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Safety Committees: Problem-Solving & Decision-Making Process

Health and safety committees are an important institution in the North American workplace. Committees are voluntary for most industries. Many companies also agree to establish them under collective bargaining.

Preparing for Implementation
Although the six-step process outlined in this article is straightforward, you will need a facilitator to help you implement it. It is suggested that you appoint someone to fulfill this role, a coach if you will.

The coach needs to spend some time familiarizing himself or herself with the six steps of the method and what's involved in overseeing it. The coach should be prepared to brief everybody at the subsequent meeting.

Let's now look at the six steps of the actual process:

Step 1: Defining the Problem

Committee members should all share a clear definition of whatever problem they are wrestling with. Only then will they all focus on the same issues, share ideas and work together as a team. You need to ask key questions about the problem, such as:

  • Is the problem real or just imagined?
  • Is the JHSC the appropriate forum to discuss it?
  • What are the symptoms of the problem?
  • How urgent is it?
  • What are the timeframes involved - when does it occur and when does it have to be solved?

When you write out answers to these questions, and sift through the results, you will have a written definition of the problem. Now, you can consider the defined problem in more detail.

Step 2: Diagnosing the Problem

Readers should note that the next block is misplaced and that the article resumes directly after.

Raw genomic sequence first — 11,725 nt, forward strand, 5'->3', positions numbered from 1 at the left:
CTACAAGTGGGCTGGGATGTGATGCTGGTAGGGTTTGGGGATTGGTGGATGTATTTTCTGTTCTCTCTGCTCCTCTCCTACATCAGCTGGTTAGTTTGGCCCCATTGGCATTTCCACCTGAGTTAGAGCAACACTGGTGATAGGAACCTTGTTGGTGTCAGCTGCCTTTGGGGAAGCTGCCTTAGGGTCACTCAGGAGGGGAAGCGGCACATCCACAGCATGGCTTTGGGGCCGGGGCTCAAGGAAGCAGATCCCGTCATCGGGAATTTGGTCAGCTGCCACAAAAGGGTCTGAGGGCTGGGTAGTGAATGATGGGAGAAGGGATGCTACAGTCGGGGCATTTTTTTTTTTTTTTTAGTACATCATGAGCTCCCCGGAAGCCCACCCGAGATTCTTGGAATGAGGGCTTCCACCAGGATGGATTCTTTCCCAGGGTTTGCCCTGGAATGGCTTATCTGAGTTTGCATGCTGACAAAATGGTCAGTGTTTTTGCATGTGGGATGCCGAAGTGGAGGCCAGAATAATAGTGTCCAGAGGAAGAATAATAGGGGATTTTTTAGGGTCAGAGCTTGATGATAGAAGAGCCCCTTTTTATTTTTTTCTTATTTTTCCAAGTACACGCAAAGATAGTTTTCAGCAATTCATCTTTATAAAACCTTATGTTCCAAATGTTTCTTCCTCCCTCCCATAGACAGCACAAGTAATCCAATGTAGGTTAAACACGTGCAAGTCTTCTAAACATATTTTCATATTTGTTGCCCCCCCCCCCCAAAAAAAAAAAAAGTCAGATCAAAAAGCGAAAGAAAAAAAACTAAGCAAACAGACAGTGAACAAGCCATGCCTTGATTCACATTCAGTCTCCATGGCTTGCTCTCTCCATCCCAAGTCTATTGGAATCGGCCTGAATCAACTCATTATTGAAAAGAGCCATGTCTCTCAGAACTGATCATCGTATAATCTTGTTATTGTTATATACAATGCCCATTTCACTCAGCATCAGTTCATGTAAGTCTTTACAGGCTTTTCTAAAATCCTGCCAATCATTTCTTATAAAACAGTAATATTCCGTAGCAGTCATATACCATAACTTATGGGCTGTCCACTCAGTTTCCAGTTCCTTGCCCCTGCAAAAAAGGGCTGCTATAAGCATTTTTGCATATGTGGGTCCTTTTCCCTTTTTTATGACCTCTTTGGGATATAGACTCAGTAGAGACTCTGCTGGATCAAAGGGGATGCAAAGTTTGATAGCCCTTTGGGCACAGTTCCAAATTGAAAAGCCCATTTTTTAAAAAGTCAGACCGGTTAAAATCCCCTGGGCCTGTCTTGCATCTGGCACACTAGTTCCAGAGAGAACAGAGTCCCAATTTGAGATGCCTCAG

Committee members need as much information as possible about the problem so they can determine what's at the root of it. They need to know when and where the problem arises, why it occurs and who's involved.

Step 3: Brainstorming Solutions

Once the problem has been diagnosed, solutions may be considered. Committee members should look at a number of options. To do this, they should brainstorm and come up with as many ideas as possible. Members should be encouraged to use their imagination and not criticize each other for suggesting ideas. Aim for quantity. Quality is also important and it will come. But for now the challenge is to get as many ideas as possible on the table.

Step 4: Selecting a Solution

Committee members will be justifiably proud of the long list of possible solutions they collect. But next they need to consider which of their ideas are feasible. Keep in mind that most can make only recommendations. So the solution or solutions they suggest must win management support. Committee members thus need to consider the options in light of the company's financial and human resources. They also need to consider which solution will be the most reliable, the most cost-effective.

Step 5: Implementing a Solution

They need to have a plan for implementing the solution they recommend. The plan should lay out:

  • The actions recommended;
  • Who's responsible for putting those actions in effect; and
  • Deadlines for implementation.

Step 6: Evaluating the Outcome

Evaluation will tell committee members whether their problem-solving and decision-making approach worked. This will enable the committee to suggest adjustments and at least prepare them to deal with similar problems next time. To do this, members need to decide what to evaluate. Suggestions:

  • Did the problem-solving and decision-making process work?
  • Did people understand it?
  • How might it be improved?
  • Was the recommended solution actually implemented?
  • If not, why not? If so, did it work?

Why bother with this elaborate process? Answer: Because solving problems as a team helps to ensure that everyone on the committee has an opportunity to be heard. The systematic nature of the questioning helps to get to the root of a situation. Writing down decisions helps to clarify them. Solving the problem together helps to build a common understanding and a common sense of purpose.